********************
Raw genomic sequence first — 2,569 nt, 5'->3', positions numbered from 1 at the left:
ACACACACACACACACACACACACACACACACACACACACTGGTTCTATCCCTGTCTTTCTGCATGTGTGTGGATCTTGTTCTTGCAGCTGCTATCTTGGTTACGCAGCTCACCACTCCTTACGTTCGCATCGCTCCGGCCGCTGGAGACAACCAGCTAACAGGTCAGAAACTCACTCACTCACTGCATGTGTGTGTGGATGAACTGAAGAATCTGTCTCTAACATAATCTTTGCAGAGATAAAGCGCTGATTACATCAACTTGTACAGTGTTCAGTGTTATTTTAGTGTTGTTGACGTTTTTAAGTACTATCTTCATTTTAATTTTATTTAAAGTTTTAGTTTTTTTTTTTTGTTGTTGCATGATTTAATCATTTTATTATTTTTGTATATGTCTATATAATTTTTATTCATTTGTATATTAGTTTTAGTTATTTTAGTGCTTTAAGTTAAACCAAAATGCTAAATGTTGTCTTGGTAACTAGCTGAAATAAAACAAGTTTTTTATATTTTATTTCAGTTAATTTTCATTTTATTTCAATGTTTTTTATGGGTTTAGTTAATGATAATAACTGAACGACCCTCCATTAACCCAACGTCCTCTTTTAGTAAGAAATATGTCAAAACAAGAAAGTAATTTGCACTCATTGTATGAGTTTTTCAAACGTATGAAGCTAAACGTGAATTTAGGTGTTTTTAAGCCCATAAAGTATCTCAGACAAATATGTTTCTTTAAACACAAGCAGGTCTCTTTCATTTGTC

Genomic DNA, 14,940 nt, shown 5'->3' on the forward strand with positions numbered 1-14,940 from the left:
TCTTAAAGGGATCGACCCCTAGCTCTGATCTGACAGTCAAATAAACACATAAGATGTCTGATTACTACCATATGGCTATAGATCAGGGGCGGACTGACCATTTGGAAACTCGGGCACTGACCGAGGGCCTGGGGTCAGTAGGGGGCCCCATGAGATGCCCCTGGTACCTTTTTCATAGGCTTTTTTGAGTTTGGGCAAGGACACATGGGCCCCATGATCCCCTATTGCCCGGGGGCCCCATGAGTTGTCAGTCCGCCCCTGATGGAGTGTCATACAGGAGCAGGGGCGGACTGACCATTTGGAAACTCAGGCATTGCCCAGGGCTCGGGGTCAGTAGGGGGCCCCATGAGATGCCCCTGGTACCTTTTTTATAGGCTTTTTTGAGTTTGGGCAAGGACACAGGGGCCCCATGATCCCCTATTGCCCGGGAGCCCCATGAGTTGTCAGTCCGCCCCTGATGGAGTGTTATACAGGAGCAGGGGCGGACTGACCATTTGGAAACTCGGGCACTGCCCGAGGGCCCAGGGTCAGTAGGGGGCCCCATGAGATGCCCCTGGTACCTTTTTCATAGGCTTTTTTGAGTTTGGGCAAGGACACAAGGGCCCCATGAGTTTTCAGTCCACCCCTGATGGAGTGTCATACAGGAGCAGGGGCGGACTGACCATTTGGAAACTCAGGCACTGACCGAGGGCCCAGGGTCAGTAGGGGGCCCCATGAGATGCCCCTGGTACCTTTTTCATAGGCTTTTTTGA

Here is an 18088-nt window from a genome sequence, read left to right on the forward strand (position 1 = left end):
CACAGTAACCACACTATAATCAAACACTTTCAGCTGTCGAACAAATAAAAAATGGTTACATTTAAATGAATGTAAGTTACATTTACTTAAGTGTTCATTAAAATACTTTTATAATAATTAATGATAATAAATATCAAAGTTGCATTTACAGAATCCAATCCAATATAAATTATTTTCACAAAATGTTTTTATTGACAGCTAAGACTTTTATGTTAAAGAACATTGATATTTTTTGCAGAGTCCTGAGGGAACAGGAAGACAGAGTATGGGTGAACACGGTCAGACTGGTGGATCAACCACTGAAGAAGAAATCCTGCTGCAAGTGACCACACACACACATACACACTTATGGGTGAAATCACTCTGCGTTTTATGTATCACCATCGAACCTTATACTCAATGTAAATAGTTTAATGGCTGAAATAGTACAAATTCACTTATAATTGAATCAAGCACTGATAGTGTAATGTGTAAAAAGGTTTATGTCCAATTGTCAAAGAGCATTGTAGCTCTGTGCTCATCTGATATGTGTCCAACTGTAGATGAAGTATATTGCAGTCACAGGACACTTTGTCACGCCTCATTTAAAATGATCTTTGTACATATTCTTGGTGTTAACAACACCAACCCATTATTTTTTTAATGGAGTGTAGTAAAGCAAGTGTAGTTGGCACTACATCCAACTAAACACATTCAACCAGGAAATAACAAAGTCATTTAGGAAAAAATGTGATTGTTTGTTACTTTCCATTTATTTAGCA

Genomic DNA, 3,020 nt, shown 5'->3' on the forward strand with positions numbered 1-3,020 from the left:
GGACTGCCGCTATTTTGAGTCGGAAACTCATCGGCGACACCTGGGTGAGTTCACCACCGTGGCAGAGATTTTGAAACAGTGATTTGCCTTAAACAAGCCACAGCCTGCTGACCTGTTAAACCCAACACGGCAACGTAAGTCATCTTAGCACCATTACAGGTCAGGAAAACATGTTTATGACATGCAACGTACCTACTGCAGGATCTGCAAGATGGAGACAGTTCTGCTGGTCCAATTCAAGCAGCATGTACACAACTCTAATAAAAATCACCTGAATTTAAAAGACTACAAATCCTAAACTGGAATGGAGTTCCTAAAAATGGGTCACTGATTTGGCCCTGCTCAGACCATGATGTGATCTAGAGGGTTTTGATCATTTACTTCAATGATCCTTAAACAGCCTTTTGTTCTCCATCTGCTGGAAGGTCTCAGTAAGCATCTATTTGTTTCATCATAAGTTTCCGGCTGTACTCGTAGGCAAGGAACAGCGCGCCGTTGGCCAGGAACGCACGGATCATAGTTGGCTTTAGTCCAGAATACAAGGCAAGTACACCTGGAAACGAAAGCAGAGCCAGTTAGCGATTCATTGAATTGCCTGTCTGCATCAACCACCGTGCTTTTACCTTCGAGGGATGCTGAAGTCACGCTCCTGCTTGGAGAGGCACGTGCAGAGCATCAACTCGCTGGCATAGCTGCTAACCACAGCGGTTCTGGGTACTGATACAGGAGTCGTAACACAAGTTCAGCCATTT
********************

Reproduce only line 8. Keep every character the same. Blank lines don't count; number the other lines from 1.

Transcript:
GGACTGCCGCTATTTTGAGTCGGAAACTCATCGGCGACACCTGGGTGAGTTCACCACCGTGGCAGAGATTTTGAAACAGTGATTTGCCTTAAACAAGCCACAGCCTGCTGACCTGTTAAACCCAACACGGCAACGTAAGTCATCTTAGCACCATTACAGGTCAGGAAAACATGTTTATGACATGCAACGTACCTACTGCAGGATCTGCAAGATGGAGACAGTTCTGCTGGTCCAATTCAAGCAGCATGTACACAACTCTAATAAAAATCACCTGAATTTAAAAGACTACAAATCCTAAACTGGAATGGAGTTCCTAAAAATGGGTCACTGATTTGGCCCTGCTCAGACCATGATGTGATCTAGAGGGTTTTGATCATTTACTTCAATGATCCTTAAACAGCCTTTTGTTCTCCATCTGCTGGAAGGTCTCAGTAAGCATCTATTTGTTTCATCATAAGTTTCCGGCTGTACTCGTAGGCAAGGAACAGCGCGCCGTTGGCCAGGAACGCACGGATCATAGTTGGCTTTAGTCCAGAATACAAGGCAAGTACACCTGGAAACGAAAGCAGAGCCAGTTAGCGATTCATTGAATTGCCTGTCTGCATCAACCACCGTGCTTTTACCTTCGAGGGATGCTGAAGTCACGCTCCTGCTTGGAGAGGCACGTGCAGAGCATCAACTCGCTGGCATAGCTGCTAACCACAGCGGTTCTGGGTACTGATACAGGAGTCGTAACACAAGTTCAGCCATTT